#u30pro Needs an Intern!

It’s been great to watch the community grow around u30pro.  Lauren and I can’t thank you all enough for contributing your time and thoughts every week.

As it continues to grow, u30pro has taken more and more of our time.  Both Lauren and I are very busy with our jobs, and have decided to bring in some help to manage the u30pro projects.

We need an intern.

What can we offer you?

Well, no money…u30pro doesn’t make any.  But we can offer you the chance to gain valuable experience building a strong community, working with the best team ever, some resume juice, and the chance to be part of something fresh and exciting.

What would you do?

  • Help with the weekly digest.
  • Manage other areas where the community expands. (linkedin, facebook, etc…)
  • Participate in chats/help with moderation.
  • Work with partners on our cross-promotional efforts.
  • General promotion of the community.

We’re not a business.  We’re not revenue driven.  We’re just providing a forum for communication amongst one of the most enthusiastic communities around…and loving every minute of it.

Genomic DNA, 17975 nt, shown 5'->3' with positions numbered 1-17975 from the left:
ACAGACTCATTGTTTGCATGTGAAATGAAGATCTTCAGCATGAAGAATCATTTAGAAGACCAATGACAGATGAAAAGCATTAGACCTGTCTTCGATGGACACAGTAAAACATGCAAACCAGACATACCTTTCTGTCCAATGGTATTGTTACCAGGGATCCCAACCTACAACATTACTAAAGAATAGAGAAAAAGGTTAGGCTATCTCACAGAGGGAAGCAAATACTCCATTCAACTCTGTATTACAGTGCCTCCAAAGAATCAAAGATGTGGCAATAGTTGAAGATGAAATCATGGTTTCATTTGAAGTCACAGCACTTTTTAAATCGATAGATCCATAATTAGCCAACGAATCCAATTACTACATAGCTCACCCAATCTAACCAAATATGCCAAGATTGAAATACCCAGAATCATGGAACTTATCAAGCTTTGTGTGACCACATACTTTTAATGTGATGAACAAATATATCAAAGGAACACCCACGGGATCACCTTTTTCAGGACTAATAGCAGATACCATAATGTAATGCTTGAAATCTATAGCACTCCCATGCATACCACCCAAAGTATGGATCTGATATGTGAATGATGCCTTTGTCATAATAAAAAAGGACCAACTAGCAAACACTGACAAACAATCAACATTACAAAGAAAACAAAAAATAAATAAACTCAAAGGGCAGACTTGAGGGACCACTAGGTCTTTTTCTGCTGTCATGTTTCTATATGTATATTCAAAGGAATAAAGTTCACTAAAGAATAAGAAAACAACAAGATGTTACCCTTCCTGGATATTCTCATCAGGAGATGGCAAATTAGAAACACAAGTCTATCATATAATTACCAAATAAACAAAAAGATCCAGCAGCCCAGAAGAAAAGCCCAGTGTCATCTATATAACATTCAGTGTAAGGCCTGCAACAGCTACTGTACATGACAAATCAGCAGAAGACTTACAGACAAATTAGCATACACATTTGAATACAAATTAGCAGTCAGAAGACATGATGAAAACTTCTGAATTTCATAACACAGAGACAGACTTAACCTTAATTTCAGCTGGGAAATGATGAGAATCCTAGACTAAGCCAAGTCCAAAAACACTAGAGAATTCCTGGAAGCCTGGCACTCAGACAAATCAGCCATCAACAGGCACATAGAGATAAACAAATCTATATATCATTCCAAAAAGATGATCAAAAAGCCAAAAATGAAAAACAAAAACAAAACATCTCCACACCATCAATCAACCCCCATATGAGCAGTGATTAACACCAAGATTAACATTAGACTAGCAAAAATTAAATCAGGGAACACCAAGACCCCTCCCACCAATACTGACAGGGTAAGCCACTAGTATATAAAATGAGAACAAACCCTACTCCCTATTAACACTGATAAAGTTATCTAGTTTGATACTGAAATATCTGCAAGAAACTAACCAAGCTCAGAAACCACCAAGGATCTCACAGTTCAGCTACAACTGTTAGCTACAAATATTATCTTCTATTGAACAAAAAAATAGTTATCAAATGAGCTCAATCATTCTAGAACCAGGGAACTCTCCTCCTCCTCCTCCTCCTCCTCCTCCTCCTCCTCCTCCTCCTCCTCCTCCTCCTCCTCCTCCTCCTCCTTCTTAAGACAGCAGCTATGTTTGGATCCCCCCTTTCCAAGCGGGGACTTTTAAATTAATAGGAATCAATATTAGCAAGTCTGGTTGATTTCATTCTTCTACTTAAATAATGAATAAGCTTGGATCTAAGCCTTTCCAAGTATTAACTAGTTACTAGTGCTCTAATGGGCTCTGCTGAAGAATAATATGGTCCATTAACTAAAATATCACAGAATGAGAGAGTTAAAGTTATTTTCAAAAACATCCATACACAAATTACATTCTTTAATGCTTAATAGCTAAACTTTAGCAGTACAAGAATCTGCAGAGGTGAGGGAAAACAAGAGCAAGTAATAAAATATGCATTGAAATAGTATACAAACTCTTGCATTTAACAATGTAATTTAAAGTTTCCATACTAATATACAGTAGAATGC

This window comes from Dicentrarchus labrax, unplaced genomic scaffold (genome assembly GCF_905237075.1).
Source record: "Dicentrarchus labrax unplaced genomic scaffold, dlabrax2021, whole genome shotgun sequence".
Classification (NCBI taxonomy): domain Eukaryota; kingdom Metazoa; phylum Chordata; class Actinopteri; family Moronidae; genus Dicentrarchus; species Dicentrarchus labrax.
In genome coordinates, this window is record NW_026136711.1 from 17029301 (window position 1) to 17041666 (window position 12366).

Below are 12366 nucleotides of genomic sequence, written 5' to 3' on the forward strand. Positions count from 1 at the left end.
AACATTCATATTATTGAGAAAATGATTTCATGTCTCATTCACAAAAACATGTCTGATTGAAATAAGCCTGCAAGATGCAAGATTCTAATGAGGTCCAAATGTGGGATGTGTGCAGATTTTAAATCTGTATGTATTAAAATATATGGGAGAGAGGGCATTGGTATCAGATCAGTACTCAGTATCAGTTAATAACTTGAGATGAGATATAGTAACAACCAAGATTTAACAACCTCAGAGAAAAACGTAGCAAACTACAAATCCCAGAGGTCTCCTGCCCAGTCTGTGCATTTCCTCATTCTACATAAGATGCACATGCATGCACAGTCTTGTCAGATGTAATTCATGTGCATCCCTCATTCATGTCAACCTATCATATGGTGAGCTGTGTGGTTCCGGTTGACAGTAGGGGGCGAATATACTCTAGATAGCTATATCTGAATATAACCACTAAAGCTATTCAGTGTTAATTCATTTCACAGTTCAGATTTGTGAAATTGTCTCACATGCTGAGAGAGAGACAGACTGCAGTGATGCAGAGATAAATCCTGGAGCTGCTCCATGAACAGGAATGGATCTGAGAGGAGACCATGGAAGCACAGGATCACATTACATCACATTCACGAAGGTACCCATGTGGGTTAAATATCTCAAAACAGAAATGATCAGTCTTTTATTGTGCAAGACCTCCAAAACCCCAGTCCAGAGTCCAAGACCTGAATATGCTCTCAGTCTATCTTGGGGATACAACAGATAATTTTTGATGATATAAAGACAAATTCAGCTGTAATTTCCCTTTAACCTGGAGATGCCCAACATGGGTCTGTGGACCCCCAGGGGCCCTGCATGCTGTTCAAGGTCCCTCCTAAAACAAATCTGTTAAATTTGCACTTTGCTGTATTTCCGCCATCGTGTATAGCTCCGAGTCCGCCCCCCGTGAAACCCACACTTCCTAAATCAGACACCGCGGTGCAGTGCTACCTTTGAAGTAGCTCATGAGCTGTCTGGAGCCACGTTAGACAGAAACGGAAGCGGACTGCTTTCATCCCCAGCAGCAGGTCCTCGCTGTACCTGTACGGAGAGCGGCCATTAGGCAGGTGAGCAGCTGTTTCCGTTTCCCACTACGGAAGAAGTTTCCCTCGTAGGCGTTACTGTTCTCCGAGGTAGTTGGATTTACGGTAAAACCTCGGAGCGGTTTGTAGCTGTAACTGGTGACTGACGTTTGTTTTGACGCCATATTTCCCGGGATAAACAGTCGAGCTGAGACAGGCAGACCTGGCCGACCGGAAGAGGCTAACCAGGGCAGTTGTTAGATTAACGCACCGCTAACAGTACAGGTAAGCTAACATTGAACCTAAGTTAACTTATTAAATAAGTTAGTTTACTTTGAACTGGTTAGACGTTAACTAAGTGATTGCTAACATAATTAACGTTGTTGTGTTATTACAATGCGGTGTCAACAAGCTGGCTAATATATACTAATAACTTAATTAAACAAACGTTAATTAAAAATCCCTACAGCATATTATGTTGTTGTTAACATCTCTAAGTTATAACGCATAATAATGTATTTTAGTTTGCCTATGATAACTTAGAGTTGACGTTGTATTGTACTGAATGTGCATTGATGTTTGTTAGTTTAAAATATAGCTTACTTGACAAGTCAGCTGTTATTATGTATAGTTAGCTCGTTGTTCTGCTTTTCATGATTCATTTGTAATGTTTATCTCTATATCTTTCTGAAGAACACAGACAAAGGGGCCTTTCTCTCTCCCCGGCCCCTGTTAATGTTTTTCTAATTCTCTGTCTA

If you’re interested in joining us, email me at dspinks5 at gmail dot com with one paragraph explaining why you’d make a good u30pro intern.

DEBATE: Don’t Hire a Social Media Intern

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If you’re relying on an intern to lead your social media strategy, you’re crazy.  I don’t care how small your business is.  You’re better off not doing it at all than bringing in an intern to handle your social media presence.  Here’s why:

1. Internships are short term. Building a presence online takes time.  You have to build relationships, slowly but effectively.  Your intern cannot build a social media presence, in the 3 months that they’re with your company.

2. Interns don’t identify with your brand. They view it as a stepping stone.  You want the person that’s representing you online to be passionate about your brand.

3. Interns won’t be available beyond 9-5. Have a crisis? Don’t count on calling your intern at 9pm and having them jump online to handle the social media backlash.  With your social media presence in the hands of your intern, your brand will only be present from 9-5.

4. Interns aren’t as accountable. If a full-time employee makes a big mistake online, they have to worry about losing their job.  Losing an internship? Not as big of a deal.

The debate is open.  Should companies hire social media interns?  What if they’re not responsible for the entire social media presence, but they’re managed by a full time social media manager.  Good idea then?  What responsibilities should you give them?